CUNY Professor, Michael Paris, came to common hour on Thursday, April 18 to present his lecture “Serving Two Masters Revisited: Cause Lawyering and Legal Mobilization in Sheff v. O’Neill“. During the lecture, Paris presented some critiques of the means by which Sheff v. O’Neill sought to remedy the demographical isolation of Hartford public school students. Paris was knowledgeable and engaging. He spoke quickly and passionately about the Sheff case and educational equality. He is brilliant and well-spoken. He spoke of the importance of center cities, like Hartford, and how they should be a resource to the surrounding communities instead of economic wastelands. It was clear throughout his presentation that he is quite fond of the late Derrick Bell. He refers to Bell’s work to make a case against some of the implications that can be drawn about race from the Sheff lawsuit. For instance, Paris points out that the racial isolation was cited as the cause for unequal educational opportunities. This is problematic because one could infer that there is something wrong with a school setting that has black and brown children in the majority. Is the education received of any better quality simply because that black child is able to sit next to a white one? Paris says no. He also examines the argument for using socio-economic status as a tool for desegregation in lieu of race. He finds that to negate race would be to “roll up history like a rug” and push aside other important factors (the history of wealth, housing, policy) that contribute to the current climate in public school education. He also asserts that socio-economic based desegregation would work well in some settling, but not in all. Paris says that race and space are tied. He states that poverty cannot be easily eliminated, but all schools can be middle class.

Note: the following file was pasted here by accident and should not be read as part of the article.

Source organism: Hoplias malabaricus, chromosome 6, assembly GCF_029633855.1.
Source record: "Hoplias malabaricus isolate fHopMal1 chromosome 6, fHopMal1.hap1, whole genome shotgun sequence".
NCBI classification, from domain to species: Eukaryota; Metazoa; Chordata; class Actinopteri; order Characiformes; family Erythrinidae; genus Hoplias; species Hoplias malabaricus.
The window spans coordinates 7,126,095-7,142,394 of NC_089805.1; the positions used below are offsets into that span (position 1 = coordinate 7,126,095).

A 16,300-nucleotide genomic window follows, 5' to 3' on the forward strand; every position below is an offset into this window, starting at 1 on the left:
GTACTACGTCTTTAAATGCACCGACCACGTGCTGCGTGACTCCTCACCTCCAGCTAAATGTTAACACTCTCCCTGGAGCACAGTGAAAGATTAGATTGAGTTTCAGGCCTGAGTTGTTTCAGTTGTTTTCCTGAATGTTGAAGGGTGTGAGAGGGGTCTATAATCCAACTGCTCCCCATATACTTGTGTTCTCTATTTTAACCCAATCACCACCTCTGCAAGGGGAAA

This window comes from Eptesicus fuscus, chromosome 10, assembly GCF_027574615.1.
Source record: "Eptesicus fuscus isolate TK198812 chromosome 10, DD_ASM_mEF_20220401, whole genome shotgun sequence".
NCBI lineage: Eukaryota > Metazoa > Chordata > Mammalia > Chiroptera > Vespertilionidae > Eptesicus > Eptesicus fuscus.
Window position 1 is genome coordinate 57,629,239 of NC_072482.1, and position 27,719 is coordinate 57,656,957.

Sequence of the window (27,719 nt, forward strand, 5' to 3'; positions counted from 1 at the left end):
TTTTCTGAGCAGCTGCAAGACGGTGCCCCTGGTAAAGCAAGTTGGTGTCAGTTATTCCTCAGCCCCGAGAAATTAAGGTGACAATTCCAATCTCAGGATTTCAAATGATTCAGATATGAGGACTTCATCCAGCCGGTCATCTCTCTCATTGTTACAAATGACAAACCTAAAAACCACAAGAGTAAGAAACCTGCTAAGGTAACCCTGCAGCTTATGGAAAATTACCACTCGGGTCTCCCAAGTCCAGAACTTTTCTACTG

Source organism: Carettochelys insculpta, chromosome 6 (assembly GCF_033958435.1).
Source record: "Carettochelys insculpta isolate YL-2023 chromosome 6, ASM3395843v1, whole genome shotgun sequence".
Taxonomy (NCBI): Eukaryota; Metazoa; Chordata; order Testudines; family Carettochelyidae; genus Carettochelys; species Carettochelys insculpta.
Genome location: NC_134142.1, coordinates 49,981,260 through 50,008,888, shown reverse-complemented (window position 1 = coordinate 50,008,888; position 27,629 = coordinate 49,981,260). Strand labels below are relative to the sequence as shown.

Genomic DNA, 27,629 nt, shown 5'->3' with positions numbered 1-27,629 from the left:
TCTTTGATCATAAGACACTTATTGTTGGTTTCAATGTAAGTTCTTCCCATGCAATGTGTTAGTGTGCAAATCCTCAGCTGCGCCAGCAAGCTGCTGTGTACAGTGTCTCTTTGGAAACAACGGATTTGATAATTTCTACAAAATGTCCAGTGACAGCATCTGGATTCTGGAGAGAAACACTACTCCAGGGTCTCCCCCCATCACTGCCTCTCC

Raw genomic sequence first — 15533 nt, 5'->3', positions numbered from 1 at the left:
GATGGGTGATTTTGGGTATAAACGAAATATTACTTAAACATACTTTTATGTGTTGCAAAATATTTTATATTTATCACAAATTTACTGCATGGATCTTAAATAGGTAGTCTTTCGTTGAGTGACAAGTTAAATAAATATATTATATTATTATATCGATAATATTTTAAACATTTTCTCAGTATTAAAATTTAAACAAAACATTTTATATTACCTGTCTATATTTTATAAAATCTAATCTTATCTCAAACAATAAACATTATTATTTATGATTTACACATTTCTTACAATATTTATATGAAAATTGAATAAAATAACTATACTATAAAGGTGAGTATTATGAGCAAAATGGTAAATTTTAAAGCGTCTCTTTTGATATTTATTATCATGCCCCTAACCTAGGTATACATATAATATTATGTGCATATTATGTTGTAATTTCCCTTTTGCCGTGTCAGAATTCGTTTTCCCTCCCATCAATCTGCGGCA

This lecture was interesting to me, because I am analyzing a metro integration plan from the late nineties that proposes steps to provide quality education for all students. Paris said the Sheff victory is sometimes viewed as an expensive remedy with little reform. The lecture gave me a new perspective on the work that has been done in the local fight for school equality and the work that is still left to do. Entering into the third phase of Sheff, it may very well be time for a new direction.